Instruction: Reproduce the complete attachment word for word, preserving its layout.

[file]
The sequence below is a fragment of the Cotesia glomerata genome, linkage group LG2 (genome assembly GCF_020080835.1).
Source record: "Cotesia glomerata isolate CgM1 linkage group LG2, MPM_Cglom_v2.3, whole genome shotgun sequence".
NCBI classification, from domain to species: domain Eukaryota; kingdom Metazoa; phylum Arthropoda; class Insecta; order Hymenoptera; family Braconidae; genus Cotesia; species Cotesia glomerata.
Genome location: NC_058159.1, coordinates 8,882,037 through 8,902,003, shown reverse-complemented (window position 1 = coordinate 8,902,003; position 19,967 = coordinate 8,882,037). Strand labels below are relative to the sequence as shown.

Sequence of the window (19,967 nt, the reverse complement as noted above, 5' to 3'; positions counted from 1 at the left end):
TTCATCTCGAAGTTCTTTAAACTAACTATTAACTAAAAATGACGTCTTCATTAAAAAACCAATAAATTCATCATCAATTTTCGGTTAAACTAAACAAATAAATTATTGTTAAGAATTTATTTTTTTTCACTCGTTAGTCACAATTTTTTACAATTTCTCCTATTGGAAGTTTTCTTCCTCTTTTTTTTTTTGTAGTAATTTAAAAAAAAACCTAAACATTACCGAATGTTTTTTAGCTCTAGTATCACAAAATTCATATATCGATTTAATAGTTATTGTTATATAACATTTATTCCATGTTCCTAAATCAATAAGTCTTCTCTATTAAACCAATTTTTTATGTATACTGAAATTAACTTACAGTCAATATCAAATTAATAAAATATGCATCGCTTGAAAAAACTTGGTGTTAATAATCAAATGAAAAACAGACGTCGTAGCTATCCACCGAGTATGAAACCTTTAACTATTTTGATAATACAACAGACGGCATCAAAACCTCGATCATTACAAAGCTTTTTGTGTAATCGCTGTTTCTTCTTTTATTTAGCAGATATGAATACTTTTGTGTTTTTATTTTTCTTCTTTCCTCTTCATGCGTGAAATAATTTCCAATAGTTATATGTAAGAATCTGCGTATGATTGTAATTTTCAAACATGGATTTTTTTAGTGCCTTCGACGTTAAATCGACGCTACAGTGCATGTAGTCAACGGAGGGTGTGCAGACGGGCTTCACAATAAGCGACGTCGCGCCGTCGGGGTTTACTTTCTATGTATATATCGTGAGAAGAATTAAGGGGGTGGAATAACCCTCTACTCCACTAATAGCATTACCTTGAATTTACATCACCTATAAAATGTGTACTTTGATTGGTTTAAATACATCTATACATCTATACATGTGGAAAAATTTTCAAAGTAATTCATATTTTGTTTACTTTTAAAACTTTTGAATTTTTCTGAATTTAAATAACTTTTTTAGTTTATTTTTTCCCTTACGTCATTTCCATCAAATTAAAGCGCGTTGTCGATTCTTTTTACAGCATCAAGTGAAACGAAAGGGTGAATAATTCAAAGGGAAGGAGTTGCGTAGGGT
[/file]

The sequence below is a fragment of the Cotesia glomerata genome, linkage group LG2 (genome assembly GCF_020080835.1).
Source record: "Cotesia glomerata isolate CgM1 linkage group LG2, MPM_Cglom_v2.3, whole genome shotgun sequence".
NCBI classification, from domain to species: domain Eukaryota; kingdom Metazoa; phylum Arthropoda; class Insecta; order Hymenoptera; family Braconidae; genus Cotesia; species Cotesia glomerata.
Genome location: NC_058159.1, coordinates 8,882,037 through 8,902,003, shown reverse-complemented (window position 1 = coordinate 8,902,003; position 19,967 = coordinate 8,882,037). Strand labels below are relative to the sequence as shown.

Sequence of the window (19,967 nt, the reverse complement as noted above, 5' to 3'; positions counted from 1 at the left end):
TTCATCTCGAAGTTCTTTAAACTAACTATTAACTAAAAATGACGTCTTCATTAAAAAACCAATAAATTCATCATCAATTTTCGGTTAAACTAAACAAATAAATTATTGTTAAGAATTTATTTTTTTTCACTCGTTAGTCACAATTTTTTACAATTTCTCCTATTGGAAGTTTTCTTCCTCTTTTTTTTTTTGTAGTAATTTAAAAAAAAACCTAAACATTACCGAATGTTTTTTAGCTCTAGTATCACAAAATTCATATATCGATTTAATAGTTATTGTTATATAACATTTATTCCATGTTCCTAAATCAATAAGTCTTCTCTATTAAACCAATTTTTTATGTATACTGAAATTAACTTACAGTCAATATCAAATTAATAAAATATGCATCGCTTGAAAAAACTTGGTGTTAATAATCAAATGAAAAACAGACGTCGTAGCTATCCACCGAGTATGAAACCTTTAACTATTTTGATAATACAACAGACGGCATCAAAACCTCGATCATTACAAAGCTTTTTGTGTAATCGCTGTTTCTTCTTTTATTTAGCAGATATGAATACTTTTGTGTTTTTATTTTTCTTCTTTCCTCTTCATGCGTGAAATAATTTCCAATAGTTATATGTAAGAATCTGCGTATGATTGTAATTTTCAAACATGGATTTTTTTAGTGCCTTCGACGTTAAATCGACGCTACAGTGCATGTAGTCAACGGAGGGTGTGCAGACGGGCTTCACAATAAGCGACGTCGCGCCGTCGGGGTTTACTTTCTATGTATATATCGTGAGAAGAATTAAGGGGGTGGAATAACCCTCTACTCCACTAATAGCATTACCTTGAATTTACATCACCTATAAAATGTGTACTTTGATTGGTTTAAATACATCTATACATCTATACATGTGGAAAAATTTTCAAAGTAATTCATATTTTGTTTACTTTTAAAACTTTTGAATTTTTCTGAATTTAAATAACTTTTTTAGTTTATTTTTTCCCTTACGTCATTTCCATCAAATTAAAGCGCGTTGTCGATTCTTTTTACAGCATCAAGTGAAACGAAAGGGTGAATAATTCAAAGGGAAGGAGTTGCGTAGGGT